This Sunday, June 14, my daughter, Kelly, graduates from Portland State University.
Many of you know Kelly. Not personally, maybe, but you’ve literally followed her life from when she was born, through grade school, middle school, and high school…all the way through her quest to receive a golf scholarship, and playing for Portland State University for the last four years!
It’s been an amazing ride!
And now she’s graduating…from college. Wow.
Like any parent, I suppose, I want to give Kelly some good advice before she heads out into the world as an independent adult. I know, I know, my job raising her is pretty much in the past now, but I feel compelled to say something intelligent! And don’t tell me those of you with adult kids didn’t try to do the same thing!
So I’ve come up with three simple recommendations, each of which I personally learned the hard way and wish someone had taught me years earlier. It would have saved me a lot of headaches, anxiety, and money.
Recommendation #1: Live 20% Below Your Income
The best thing about being 22, like Kelly is she has TIME on her side for saving for the future. If she puts only $50 a month away starting now and gets an average of a 5% annual return, she will have $85,796 when she turns 65! And that’s if she never increases her monthly number. Compound interest is truly one of the great wonders of the world.
Notice I don’t say stuff like, “Save 20%,” or “Pay yourself first.” I say “Live 20% below your income.” It took me a long time to understand the difference in thinking. I knew I should “save,” but there always seemed to be something I had to buy or credit card bills that needed to be paid.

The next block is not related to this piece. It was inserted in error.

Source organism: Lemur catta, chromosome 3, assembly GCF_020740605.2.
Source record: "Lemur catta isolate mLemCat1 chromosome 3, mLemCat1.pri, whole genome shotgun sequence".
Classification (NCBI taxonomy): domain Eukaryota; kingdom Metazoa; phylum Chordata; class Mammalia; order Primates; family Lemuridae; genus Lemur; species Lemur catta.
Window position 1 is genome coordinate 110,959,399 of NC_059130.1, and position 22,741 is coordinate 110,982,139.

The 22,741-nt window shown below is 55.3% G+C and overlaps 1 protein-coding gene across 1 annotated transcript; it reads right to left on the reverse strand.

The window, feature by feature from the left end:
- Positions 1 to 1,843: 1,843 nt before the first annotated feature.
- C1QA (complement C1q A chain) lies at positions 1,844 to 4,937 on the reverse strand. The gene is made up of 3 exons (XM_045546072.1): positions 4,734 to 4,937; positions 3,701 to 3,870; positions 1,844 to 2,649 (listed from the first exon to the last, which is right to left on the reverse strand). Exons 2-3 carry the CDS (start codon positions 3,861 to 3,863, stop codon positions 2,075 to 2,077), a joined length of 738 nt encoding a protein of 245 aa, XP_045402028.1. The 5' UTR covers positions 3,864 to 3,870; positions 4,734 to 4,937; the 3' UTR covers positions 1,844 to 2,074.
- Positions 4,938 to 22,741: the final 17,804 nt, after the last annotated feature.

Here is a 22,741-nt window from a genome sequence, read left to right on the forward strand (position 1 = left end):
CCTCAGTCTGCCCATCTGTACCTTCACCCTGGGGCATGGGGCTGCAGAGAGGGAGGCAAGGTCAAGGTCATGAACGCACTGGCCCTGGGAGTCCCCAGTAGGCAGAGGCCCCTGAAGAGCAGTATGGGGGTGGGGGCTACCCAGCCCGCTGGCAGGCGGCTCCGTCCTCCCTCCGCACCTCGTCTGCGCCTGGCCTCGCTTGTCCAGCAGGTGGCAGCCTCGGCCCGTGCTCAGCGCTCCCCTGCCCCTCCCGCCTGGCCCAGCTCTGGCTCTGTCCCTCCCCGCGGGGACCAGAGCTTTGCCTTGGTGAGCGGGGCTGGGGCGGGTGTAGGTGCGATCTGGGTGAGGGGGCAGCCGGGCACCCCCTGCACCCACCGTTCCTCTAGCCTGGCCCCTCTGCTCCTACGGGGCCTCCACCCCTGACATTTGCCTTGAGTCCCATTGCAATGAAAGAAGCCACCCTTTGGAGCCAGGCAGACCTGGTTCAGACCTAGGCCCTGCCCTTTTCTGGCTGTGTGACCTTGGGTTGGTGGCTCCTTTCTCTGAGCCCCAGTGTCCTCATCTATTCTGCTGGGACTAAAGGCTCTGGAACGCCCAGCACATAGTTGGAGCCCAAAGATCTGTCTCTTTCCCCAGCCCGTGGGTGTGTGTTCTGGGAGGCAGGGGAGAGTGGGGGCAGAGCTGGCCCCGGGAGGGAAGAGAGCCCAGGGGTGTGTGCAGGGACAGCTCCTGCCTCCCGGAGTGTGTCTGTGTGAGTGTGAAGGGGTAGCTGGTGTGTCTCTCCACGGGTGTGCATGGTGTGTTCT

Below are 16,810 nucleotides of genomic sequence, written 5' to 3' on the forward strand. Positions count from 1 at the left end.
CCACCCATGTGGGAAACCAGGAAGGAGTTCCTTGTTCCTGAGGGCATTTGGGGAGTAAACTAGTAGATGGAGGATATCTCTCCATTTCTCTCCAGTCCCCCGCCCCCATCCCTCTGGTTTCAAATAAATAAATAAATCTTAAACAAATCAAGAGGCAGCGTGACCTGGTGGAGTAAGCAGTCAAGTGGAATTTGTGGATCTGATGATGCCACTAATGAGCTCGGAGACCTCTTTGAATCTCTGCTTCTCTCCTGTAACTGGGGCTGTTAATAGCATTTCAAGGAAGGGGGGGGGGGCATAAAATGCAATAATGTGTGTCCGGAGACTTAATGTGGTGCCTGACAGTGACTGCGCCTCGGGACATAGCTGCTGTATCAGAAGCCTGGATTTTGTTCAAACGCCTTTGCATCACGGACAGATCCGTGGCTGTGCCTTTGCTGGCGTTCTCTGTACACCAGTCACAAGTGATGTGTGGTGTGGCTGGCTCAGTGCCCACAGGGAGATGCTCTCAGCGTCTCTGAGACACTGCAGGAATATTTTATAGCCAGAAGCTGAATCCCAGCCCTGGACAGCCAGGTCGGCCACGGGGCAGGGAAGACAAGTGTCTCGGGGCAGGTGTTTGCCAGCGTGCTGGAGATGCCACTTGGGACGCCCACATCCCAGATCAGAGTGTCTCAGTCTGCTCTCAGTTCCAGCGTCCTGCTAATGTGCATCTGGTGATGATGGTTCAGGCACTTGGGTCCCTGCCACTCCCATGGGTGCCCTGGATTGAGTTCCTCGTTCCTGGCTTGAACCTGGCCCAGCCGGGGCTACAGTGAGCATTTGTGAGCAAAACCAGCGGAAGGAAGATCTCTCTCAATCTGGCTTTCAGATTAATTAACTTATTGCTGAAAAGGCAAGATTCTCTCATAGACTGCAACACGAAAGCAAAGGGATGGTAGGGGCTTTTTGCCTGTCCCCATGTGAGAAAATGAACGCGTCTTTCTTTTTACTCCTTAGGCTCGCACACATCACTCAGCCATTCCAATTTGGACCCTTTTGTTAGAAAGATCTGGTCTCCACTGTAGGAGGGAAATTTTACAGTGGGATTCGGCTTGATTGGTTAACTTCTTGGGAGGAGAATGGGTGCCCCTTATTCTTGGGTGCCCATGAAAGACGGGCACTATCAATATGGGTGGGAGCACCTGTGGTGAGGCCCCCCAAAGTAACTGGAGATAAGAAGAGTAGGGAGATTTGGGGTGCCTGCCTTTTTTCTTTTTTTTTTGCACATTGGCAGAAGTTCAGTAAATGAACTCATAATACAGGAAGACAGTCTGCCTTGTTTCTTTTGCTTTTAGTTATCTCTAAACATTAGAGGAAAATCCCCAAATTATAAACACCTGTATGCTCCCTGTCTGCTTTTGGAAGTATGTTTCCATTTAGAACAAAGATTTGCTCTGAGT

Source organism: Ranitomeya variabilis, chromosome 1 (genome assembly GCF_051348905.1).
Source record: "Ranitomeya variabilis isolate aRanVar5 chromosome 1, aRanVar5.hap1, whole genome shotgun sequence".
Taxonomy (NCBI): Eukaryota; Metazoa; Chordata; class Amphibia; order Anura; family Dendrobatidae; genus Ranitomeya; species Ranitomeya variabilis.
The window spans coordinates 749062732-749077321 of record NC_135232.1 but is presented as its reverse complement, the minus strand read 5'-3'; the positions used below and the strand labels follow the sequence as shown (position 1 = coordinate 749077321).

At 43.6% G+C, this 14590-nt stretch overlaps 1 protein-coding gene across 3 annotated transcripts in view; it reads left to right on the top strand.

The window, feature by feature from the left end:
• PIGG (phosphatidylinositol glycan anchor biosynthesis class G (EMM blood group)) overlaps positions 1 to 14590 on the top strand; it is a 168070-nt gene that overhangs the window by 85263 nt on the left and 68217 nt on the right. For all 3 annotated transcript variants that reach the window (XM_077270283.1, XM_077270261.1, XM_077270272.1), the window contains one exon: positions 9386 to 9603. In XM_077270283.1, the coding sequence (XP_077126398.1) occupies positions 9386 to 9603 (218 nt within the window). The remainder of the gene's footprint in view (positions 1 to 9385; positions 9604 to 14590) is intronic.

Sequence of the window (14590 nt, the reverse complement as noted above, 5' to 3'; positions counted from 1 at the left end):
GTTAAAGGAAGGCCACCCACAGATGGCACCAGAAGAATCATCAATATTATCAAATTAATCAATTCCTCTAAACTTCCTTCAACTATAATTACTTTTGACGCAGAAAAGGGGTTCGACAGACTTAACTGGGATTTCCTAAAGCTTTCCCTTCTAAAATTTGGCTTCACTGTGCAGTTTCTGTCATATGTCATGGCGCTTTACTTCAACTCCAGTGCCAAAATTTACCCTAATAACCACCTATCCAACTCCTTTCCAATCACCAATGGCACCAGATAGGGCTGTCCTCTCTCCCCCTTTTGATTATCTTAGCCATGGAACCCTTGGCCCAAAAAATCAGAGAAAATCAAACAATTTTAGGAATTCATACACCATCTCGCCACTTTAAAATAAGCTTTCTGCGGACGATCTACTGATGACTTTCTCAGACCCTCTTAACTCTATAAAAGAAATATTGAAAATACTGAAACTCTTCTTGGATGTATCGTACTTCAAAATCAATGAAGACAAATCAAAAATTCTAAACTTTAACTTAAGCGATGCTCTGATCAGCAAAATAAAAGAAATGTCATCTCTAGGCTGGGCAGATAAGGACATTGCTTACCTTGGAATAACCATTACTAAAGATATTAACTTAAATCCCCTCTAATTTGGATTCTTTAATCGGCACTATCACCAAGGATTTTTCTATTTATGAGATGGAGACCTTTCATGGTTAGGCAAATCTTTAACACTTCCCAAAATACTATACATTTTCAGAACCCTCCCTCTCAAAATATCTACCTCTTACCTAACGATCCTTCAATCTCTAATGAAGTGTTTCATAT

It really made a huge difference when I came up with the idea of simply living below my income. When we earn more money, our typical attitude is, “Hey, I’ve got more money to spend!” I fell into the same trap as many people and just spent what I had.
But one day, it hit me to think about living below my means. When I started earning $50,000 a year, I reasoned it made more sense to live as though I earned $40,000 and adjusted my spending accordingly. When my earning power climbed, I made the same adjustments. But to be completely honest, I didn’t come to this realization until after I was in my early 30’s. I lost at least ten years of taking advantage of compound interest. The time factor is huge. If Kelly waits ten years to start saving $50/month, she’ll only have $45,179.
Recommendation #2: Don’t Sweat Your First Job(s)
I actually got this advice from Mark Cuban. Well, no, he didn’t actually give it to me in person. I read it in his excellent book, How to Win at the Sport of Business. OMG, I wish I’d had this book when I got out of the school. It’s short, a very easy read, and chock full of great advice.
But the best advice Cuban offers comes right in the first chapter when he says:
I worked jobs I didn’t like. I worked jobs I loved but that had no chance of becoming a career. I worked jobs that barely paid the rent. I had so many jobs my parents wondered if I would ever be stable.